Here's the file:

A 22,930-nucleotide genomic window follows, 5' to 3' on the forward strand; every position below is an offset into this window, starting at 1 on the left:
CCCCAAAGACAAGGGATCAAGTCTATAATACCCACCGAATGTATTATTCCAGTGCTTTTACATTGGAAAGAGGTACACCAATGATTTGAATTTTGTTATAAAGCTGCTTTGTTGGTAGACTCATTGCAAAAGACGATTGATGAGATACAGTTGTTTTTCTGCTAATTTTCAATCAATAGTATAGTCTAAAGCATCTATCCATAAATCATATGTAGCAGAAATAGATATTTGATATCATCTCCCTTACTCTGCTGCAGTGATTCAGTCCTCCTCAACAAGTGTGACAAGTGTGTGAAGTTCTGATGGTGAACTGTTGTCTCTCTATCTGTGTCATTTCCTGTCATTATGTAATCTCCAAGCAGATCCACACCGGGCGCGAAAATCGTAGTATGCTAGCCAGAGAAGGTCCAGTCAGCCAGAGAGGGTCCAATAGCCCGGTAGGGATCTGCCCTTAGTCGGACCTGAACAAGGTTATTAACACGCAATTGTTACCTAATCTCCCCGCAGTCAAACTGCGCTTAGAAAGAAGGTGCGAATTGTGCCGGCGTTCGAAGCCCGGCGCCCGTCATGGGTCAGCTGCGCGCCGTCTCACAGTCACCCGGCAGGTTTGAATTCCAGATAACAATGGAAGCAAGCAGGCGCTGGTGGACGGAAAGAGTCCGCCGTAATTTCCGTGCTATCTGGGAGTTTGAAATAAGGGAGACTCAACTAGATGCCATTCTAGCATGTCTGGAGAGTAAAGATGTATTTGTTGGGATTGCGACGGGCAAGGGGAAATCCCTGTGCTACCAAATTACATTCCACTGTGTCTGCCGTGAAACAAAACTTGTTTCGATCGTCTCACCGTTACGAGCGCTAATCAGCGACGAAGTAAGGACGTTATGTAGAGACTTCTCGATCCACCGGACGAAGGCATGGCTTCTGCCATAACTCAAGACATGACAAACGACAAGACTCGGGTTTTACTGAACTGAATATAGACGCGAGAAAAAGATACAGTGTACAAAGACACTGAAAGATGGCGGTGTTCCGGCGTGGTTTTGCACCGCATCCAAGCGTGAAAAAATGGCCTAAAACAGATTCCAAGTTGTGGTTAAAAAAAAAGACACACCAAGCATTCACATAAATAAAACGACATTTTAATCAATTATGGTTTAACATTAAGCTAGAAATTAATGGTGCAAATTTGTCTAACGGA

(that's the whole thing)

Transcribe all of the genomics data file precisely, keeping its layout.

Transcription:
A 22,930-nucleotide genomic window follows, 5' to 3' on the forward strand; every position below is an offset into this window, starting at 1 on the left:
CCCCAAAGACAAGGGATCAAGTCTATAATACCCACCGAATGTATTATTCCAGTGCTTTTACATTGGAAAGAGGTACACCAATGATTTGAATTTTGTTATAAAGCTGCTTTGTTGGTAGACTCATTGCAAAAGACGATTGATGAGATACAGTTGTTTTTCTGCTAATTTTCAATCAATAGTATAGTCTAAAGCATCTATCCATAAATCATATGTAGCAGAAATAGATATTTGATATCATCTCCCTTACTCTGCTGCAGTGATTCAGTCCTCCTCAACAAGTGTGACAAGTGTGTGAAGTTCTGATGGTGAACTGTTGTCTCTCTATCTGTGTCATTTCCTGTCATTATGTAATCTCCAAGCAGATCCACACCGGGCGCGAAAATCGTAGTATGCTAGCCAGAGAAGGTCCAGTCAGCCAGAGAGGGTCCAATAGCCCGGTAGGGATCTGCCCTTAGTCGGACCTGAACAAGGTTATTAACACGCAATTGTTACCTAATCTCCCCGCAGTCAAACTGCGCTTAGAAAGAAGGTGCGAATTGTGCCGGCGTTCGAAGCCCGGCGCCCGTCATGGGTCAGCTGCGCGCCGTCTCACAGTCACCCGGCAGGTTTGAATTCCAGATAACAATGGAAGCAAGCAGGCGCTGGTGGACGGAAAGAGTCCGCCGTAATTTCCGTGCTATCTGGGAGTTTGAAATAAGGGAGACTCAACTAGATGCCATTCTAGCATGTCTGGAGAGTAAAGATGTATTTGTTGGGATTGCGACGGGCAAGGGGAAATCCCTGTGCTACCAAATTACATTCCACTGTGTCTGCCGTGAAACAAAACTTGTTTCGATCGTCTCACCGTTACGAGCGCTAATCAGCGACGAAGTAAGGACGTTATGTAGAGACTTCTCGATCCACCGGACGAAGGCATGGCTTCTGCCATAACTCAAGACATGACAAACGACAAGACTCGGGTTTTACTGAACTGAATATAGACGCGAGAAAAAGATACAGTGTACAAAGACACTGAAAGATGGCGGTGTTCCGGCGTGGTTTTGCACCGCATCCAAGCGTGAAAAAATGGCCTAAAACAGATTCCAAGTTGTGGTTAAAAAAAAAGACACACCAAGCATTCACATAAATAAAACGACATTTTAATCAATTATGGTTTAACATTAAGCTAGAAATTAATGGTGCAAATTTGTCTAACGGA